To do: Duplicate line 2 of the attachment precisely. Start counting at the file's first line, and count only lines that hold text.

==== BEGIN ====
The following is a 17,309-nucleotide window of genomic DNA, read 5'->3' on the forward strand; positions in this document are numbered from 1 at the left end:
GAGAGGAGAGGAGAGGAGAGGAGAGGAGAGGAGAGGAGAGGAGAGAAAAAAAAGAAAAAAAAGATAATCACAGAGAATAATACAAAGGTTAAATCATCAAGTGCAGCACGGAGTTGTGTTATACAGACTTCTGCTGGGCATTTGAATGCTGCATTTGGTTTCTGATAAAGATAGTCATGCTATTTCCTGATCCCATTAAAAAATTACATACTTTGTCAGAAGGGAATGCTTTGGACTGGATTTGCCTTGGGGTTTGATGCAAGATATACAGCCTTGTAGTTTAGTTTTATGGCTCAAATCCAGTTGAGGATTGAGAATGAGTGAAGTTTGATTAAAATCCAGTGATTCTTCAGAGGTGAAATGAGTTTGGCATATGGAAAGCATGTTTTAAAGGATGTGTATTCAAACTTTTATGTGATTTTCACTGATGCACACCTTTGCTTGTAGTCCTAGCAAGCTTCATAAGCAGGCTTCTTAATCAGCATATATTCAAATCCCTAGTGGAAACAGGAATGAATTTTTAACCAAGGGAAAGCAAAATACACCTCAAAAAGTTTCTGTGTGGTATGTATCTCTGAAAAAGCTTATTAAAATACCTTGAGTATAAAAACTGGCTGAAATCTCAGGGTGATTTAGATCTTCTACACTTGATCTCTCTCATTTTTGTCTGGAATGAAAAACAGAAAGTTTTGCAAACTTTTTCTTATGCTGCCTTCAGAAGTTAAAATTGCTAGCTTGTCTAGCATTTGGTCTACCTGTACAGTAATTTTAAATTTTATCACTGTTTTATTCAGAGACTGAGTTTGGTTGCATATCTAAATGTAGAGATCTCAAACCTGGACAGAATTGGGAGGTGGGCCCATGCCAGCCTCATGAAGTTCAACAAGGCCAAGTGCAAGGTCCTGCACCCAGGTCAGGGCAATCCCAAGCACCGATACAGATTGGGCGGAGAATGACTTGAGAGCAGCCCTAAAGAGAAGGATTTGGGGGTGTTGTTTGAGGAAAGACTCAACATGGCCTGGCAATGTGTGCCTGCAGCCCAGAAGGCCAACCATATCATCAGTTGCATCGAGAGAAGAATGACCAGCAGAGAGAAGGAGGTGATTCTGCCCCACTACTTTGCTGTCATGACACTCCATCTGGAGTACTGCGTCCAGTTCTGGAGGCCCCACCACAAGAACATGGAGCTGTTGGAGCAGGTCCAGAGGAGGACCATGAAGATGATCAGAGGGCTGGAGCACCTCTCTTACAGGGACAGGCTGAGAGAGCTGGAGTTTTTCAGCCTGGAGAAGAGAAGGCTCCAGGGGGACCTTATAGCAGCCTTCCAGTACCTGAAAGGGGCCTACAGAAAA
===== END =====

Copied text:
GAGAGGAGAGGAGAGGAGAGGAGAGGAGAGGAGAGGAGAGGAGAGAAAAAAAAGAAAAAAAAGATAATCACAGAGAATAATACAAAGGTTAAATCATCAAGTGCAGCACGGAGTTGTGTTATACAGACTTCTGCTGGGCATTTGAATGCTGCATTTGGTTTCTGATAAAGATAGTCATGCTATTTCCTGATCCCATTAAAAAATTACATACTTTGTCAGAAGGGAATGCTTTGGACTGGATTTGCCTTGGGGTTTGATGCAAGATATACAGCCTTGTAGTTTAGTTTTATGGCTCAAATCCAGTTGAGGATTGAGAATGAGTGAAGTTTGATTAAAATCCAGTGATTCTTCAGAGGTGAAATGAGTTTGGCATATGGAAAGCATGTTTTAAAGGATGTGTATTCAAACTTTTATGTGATTTTCACTGATGCACACCTTTGCTTGTAGTCCTAGCAAGCTTCATAAGCAGGCTTCTTAATCAGCATATATTCAAATCCCTAGTGGAAACAGGAATGAATTTTTAACCAAGGGAAAGCAAAATACACCTCAAAAAGTTTCTGTGTGGTATGTATCTCTGAAAAAGCTTATTAAAATACCTTGAGTATAAAAACTGGCTGAAATCTCAGGGTGATTTAGATCTTCTACACTTGATCTCTCTCATTTTTGTCTGGAATGAAAAACAGAAAGTTTTGCAAACTTTTTCTTATGCTGCCTTCAGAAGTTAAAATTGCTAGCTTGTCTAGCATTTGGTCTACCTGTACAGTAATTTTAAATTTTATCACTGTTTTATTCAGAGACTGAGTTTGGTTGCATATCTAAATGTAGAGATCTCAAACCTGGACAGAATTGGGAGGTGGGCCCATGCCAGCCTCATGAAGTTCAACAAGGCCAAGTGCAAGGTCCTGCACCCAGGTCAGGGCAATCCCAAGCACCGATACAGATTGGGCGGAGAATGACTTGAGAGCAGCCCTAAAGAGAAGGATTTGGGGGTGTTGTTTGAGGAAAGACTCAACATGGCCTGGCAATGTGTGCCTGCAGCCCAGAAGGCCAACCATATCATCAGTTGCATCGAGAGAAGAATGACCAGCAGAGAGAAGGAGGTGATTCTGCCCCACTACTTTGCTGTCATGACACTCCATCTGGAGTACTGCGTCCAGTTCTGGAGGCCCCACCACAAGAACATGGAGCTGTTGGAGCAGGTCCAGAGGAGGACCATGAAGATGATCAGAGGGCTGGAGCACCTCTCTTACAGGGACAGGCTGAGAGAGCTGGAGTTTTTCAGCCTGGAGAAGAGAAGGCTCCAGGGGGACCTTATAGCAGCCTTCCAGTACCTGAAAGGGGCCTACAGAAAA